How Italian wines are named

By some accounts, Italian is the most mellifluous of the world’s languages. But when it names the wines of Italy, it also may be the most misunderstood. An Italian wine may sound beautiful, but what do the words on its label mean?

“Italy is the most complex wine-growing region in the world,” says Brian Larky, founder of Dalla Terra, an importer of Italian wines. “In California, you’ve got — what? — five, eight, 10 major growing regions,” he says, “but in Italy you’ve got more grapes and more regions than anywhere else on the globe.”

A common estimate is that more than 2,000 wine grape varieties grow throughout Italy; somewhere between 300 and 400 regularly make wine at commercial levels; and this happens in a country that produces wine in more than 400 legally demarcated places.

Any of that, in combination or alone, can appear on a label of Italian wine. Mamma mia.

But sift through it all, and up pop four basic ways that name Italian wines. This is just a start; it won’t tell you how a wine tastes, for example, or give you its value. But it begins to get at what it is.

Grape name alone

We are familiar with this naming convention because it is the way we commonly name our own wines, by grape variety. “You can’t get it wrong when it says ‘Napa Valley cabernet sauvignon,’” says Larky.

Pinot grigio, one of Italy’s more popular wines in the U.S., usually comes to us so named. So do many Italian wines made of the so-called international grape varieties, such as cabernet sauvignon, merlot or chardonnay.

But, as we know, Italy makes wine way beyond the familiar. If you see a single name on a label (over and above the winery’s name or place of origin), it could well be a grape name. Yes, there are hundreds of possibilities; the fun part is learning about them.

• 2013 Gran Passione Falanghina Campania: A dominant white grape in the south; dry, lean, supercrisp and citrusy; Neapolitan lemonade. $13-$17.

• 2013 Cantina Andriano Lagrein, Trentino-Alto Adige: One of many native Italian grapes, lagrein is all about dark color, red- and black-fruit aromas and flavors, and take-chill juiciness. $20

Grape name plus place name

OK, major assist here from the letter “d.” In Italian, it’s the head of a lot of short words that basically mean “from” or “of,” especially referring to places. So, a “sangiovese di Romagna” is a sangiovese grape grown in the region of Emilia-Romagna; an “aglianico del Vulture,” an aglianico grape grow on the slopes of the old volcano Vulture in Basilicata in the far south.

You get the idea: Look for the “d” word. It often follows the name of a grape grown in a particular vineyard area of Italy. Yes, there are hundreds of possibilities; the fun part is learning about them.

• 2008 Giovanni Madonia Sangiovese di Romagna Superiore Riserva “Ombroso” Emilia-Romagna: Brooding character snapped to by crisp acidity, a great combination especially for red meat dishes. $30-$40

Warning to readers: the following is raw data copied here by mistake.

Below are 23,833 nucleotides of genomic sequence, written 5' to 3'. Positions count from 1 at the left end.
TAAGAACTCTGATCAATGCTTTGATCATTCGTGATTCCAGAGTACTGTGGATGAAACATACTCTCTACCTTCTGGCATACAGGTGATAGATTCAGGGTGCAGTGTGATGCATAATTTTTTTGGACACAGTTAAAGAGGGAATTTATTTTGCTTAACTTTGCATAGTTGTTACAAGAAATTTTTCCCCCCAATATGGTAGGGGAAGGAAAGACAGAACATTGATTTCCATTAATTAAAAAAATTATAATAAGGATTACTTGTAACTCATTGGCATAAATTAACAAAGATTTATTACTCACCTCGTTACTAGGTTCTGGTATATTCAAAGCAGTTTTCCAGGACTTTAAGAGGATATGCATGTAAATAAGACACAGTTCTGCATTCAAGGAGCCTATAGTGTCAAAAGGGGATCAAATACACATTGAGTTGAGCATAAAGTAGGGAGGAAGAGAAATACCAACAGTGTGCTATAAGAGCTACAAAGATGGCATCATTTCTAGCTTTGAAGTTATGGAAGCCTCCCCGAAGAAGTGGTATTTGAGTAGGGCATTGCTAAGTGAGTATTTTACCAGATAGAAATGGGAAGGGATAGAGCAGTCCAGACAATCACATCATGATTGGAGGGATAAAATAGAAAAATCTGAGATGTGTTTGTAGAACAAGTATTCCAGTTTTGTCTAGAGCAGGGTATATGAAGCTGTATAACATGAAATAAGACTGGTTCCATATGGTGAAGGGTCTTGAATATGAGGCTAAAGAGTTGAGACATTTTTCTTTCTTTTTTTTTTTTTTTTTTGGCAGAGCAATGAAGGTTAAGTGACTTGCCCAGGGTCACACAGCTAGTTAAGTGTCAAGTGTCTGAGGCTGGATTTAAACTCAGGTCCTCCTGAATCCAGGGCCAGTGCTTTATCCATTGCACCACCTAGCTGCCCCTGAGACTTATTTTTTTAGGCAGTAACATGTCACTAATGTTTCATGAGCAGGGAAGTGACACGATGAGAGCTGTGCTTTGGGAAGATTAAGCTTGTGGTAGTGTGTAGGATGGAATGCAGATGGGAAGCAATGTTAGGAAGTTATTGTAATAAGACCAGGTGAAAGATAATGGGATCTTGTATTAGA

• 2011 Terra di Vulcano Aglianico del Vulture, Basilicata: Earthy notes accent dark fruit, with ample tannin, fresh finish; super combo for dried sausages. $12-$15

Place name alone

The most common way to name wines in what we call the Old World (basically Europe, as distinct from the New World, or winemaking countries such as the U.S. that followed European winemaking in history) is by the place where the grapes grow and their wine is made.

Place matters to the Old World, so that, for example, an all-nebbiolo wine made in and around the town of Barolo is considered to be different, sometimes significantly, from an all-nebbiolo wine made down the road in and around the town of Barbaresco. Why not name them differently as well? And so the Italians do.

We are quite familiar with many place names, as they are some of the more favored wines that we have bought from Italy for years. Yes, there are hundreds of possibilities; the fun part is learning about them.

• 2011 Prunotto Barbaresco, Piedmont: In a traditional style, so let breathe for several hours ahead of service; fine-grained tannins, autumn leaves, dark berry fruit. $45

• 2012 Inama Soave Classico “Vin Soave,” Veneto: A mix of stone fruit and apple flavors, but bright of acidity and with a cleansing and enticing mineral finish. $15

Place name plus “style” name

Fourthly — blessedly — many Italian wine names tell you the color of the wine behind the label, or whether it’s sparkling or if it has been made from super-ripe grapes. And then, so nicely, the “d” word tells you from where it comes.

“Rosso” means red; “bianco” means white; “spumante” means sparkling; “ripasso” means — well, it’s a little word with a long story and maybe someday I can tell you about it. But right now, suffice to say it means “delicious.”

• 2012 Avignonesi Rosso di Montepulciano, Tuscany: A plush version of sangiovese, moderate on the tannin, no skimping the acidity. $21

• 2010 Tenuta Sant’Antonio Valpolicella Ripasso “Monti Garbi,” Veneto: Here’s a lot of red wine softly delivered; dark red fruit character accented with spice, wood and earth; mild dusting tannins, nice length of flavor. $15-$20

If your wine store does not carry these wines, ask for ones that are similar in style and price.